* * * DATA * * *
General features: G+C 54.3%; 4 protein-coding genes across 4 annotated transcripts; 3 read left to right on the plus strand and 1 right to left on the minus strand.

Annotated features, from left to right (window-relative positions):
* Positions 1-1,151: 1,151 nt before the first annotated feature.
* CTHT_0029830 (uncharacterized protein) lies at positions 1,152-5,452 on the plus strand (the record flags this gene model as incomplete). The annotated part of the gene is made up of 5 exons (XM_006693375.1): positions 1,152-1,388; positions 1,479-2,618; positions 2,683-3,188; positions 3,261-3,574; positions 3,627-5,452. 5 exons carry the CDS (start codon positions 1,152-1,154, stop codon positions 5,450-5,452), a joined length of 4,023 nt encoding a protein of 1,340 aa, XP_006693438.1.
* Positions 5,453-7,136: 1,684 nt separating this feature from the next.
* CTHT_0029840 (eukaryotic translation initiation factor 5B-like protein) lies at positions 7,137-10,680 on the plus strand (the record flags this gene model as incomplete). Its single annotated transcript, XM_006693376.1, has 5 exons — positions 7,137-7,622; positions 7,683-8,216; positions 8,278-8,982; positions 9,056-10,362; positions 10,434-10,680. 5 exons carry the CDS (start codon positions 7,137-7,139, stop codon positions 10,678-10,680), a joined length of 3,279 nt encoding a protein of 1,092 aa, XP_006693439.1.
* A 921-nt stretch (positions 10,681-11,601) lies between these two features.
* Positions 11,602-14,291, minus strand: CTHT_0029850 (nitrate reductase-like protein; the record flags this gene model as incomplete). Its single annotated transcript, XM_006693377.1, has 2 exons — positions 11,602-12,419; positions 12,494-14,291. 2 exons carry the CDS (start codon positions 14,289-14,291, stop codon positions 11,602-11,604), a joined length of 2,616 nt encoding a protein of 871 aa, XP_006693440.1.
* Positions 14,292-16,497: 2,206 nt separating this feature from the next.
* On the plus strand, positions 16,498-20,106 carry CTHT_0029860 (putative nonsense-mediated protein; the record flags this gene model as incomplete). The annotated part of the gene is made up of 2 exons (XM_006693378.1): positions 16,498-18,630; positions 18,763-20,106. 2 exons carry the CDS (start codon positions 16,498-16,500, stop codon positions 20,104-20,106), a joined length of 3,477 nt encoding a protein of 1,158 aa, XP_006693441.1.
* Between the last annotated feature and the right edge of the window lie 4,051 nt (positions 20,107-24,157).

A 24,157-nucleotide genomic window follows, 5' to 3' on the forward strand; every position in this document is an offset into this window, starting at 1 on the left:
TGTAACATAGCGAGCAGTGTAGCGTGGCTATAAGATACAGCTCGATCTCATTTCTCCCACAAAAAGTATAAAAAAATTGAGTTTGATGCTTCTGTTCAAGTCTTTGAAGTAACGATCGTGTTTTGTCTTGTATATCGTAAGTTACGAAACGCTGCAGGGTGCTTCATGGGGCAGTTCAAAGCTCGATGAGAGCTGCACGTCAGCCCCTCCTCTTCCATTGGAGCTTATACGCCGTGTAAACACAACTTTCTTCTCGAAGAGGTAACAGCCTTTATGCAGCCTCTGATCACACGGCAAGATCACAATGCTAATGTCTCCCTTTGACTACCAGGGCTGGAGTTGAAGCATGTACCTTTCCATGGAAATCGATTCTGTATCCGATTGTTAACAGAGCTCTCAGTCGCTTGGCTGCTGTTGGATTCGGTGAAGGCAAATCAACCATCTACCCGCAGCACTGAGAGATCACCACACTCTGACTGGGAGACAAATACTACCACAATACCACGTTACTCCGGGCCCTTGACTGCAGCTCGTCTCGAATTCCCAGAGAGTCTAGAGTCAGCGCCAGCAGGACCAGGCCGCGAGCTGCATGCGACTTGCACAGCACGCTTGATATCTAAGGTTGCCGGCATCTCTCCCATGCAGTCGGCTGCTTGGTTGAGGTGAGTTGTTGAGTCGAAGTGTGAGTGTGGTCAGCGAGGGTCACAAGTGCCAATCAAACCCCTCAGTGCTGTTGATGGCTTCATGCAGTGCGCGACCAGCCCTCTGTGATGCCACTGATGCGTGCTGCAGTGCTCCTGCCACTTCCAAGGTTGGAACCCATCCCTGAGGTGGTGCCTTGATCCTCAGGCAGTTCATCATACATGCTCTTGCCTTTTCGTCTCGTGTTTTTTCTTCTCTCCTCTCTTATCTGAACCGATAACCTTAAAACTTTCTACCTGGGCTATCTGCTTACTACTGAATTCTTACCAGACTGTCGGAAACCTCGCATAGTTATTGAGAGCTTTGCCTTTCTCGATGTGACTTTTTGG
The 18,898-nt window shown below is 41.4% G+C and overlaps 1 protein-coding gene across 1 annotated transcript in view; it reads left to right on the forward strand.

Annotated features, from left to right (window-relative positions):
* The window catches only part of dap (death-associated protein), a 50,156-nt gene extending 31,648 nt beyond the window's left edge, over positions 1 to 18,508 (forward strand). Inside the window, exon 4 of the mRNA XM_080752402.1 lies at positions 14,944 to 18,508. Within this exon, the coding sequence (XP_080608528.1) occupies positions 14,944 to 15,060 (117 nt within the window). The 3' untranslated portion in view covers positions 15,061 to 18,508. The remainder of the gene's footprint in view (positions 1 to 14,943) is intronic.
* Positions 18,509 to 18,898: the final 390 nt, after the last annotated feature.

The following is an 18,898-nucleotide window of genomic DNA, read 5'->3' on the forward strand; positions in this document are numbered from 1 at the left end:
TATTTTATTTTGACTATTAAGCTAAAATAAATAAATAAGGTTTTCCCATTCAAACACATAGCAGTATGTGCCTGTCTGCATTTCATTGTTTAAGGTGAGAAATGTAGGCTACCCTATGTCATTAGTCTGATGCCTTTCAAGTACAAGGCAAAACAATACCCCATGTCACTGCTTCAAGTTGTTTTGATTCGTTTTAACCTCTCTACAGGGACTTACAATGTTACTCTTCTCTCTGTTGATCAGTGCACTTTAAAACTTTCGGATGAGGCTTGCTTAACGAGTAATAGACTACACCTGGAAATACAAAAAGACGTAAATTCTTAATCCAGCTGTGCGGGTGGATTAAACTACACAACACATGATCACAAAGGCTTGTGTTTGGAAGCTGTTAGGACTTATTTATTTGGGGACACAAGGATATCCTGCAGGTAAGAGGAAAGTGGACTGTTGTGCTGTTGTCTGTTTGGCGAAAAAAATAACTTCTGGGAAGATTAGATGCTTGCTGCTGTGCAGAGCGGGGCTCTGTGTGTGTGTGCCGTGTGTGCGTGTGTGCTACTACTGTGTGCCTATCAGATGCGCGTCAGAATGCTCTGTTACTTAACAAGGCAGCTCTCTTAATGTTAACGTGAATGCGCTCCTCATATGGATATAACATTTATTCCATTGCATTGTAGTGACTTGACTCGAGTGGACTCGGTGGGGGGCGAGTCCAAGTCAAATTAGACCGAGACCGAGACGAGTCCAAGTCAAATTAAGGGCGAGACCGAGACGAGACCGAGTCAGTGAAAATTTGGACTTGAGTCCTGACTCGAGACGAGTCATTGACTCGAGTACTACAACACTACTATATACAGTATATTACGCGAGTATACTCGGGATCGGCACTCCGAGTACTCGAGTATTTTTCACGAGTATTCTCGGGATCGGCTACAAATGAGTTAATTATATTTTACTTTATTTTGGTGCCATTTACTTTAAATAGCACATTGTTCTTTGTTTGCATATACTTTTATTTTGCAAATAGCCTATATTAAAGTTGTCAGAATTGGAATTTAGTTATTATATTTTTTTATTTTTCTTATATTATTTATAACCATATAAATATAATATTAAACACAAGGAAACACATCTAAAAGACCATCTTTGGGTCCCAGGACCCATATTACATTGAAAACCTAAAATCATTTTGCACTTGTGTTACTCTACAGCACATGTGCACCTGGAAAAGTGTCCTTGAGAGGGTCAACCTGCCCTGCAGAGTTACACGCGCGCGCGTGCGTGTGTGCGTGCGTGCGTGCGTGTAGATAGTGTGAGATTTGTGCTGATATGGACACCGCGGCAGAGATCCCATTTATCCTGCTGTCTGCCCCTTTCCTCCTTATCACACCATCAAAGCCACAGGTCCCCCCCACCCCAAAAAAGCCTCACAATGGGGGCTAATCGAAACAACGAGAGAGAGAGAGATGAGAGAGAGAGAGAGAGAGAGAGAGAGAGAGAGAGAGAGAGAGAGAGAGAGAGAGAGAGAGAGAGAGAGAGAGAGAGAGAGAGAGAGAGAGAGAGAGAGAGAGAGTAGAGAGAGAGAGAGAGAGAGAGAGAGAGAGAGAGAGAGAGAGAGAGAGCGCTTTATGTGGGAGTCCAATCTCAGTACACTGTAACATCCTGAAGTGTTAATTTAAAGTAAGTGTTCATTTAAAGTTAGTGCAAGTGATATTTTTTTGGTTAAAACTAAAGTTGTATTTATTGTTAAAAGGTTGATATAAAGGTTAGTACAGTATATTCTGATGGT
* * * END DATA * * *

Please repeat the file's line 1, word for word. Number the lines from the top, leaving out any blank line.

General features: G+C 54.3%; 4 protein-coding genes across 4 annotated transcripts; 3 read left to right on the plus strand and 1 right to left on the minus strand.